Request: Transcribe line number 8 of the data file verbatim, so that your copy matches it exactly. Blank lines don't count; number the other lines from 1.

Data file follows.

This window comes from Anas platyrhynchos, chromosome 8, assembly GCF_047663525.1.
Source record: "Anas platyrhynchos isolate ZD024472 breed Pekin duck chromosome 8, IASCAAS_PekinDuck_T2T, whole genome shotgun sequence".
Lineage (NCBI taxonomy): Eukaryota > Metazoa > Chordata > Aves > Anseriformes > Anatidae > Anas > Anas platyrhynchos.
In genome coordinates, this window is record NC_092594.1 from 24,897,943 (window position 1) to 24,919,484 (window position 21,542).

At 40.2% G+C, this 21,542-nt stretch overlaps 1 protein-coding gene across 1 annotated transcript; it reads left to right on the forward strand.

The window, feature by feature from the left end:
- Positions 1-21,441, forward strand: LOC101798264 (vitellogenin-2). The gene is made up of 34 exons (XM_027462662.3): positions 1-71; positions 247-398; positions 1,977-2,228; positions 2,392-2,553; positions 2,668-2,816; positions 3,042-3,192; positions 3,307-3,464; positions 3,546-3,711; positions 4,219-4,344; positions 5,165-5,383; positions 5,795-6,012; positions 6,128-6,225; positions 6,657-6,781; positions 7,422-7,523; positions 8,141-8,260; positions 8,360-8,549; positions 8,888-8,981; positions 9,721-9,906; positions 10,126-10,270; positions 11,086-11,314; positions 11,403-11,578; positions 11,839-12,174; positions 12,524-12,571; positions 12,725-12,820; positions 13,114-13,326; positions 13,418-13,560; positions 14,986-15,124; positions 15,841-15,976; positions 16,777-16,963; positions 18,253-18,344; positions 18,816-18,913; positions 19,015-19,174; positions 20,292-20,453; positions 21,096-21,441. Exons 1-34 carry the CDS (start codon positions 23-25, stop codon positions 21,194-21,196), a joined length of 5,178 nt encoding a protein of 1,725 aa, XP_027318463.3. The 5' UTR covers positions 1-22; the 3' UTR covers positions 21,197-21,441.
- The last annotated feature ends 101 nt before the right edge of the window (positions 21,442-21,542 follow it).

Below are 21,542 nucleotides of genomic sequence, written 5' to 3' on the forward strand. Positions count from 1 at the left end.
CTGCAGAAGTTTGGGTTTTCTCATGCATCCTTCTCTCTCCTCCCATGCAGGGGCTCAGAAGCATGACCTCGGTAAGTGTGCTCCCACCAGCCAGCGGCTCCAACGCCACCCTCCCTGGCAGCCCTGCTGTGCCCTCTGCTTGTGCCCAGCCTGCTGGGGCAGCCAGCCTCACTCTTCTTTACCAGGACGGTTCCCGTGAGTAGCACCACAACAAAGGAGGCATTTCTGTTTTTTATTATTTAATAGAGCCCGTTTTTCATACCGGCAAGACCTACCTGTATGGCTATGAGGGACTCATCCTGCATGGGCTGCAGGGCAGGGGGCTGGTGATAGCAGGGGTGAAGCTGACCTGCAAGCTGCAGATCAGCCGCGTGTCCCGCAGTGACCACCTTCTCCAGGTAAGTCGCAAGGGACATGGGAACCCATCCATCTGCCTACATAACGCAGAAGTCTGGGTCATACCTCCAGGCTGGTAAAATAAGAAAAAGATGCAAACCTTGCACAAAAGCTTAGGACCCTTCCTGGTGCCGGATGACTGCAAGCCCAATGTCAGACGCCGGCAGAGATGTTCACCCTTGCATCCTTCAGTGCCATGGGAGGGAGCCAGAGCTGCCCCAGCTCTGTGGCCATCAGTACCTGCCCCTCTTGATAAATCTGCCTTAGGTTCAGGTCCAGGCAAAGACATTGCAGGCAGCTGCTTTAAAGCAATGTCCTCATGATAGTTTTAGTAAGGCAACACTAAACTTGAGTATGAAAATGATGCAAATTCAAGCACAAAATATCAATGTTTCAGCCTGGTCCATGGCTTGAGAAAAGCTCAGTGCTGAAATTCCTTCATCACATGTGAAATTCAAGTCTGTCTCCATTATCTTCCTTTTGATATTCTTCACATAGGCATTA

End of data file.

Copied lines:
- The last annotated feature ends 101 nt before the right edge of the window (positions 21,442-21,542 follow it).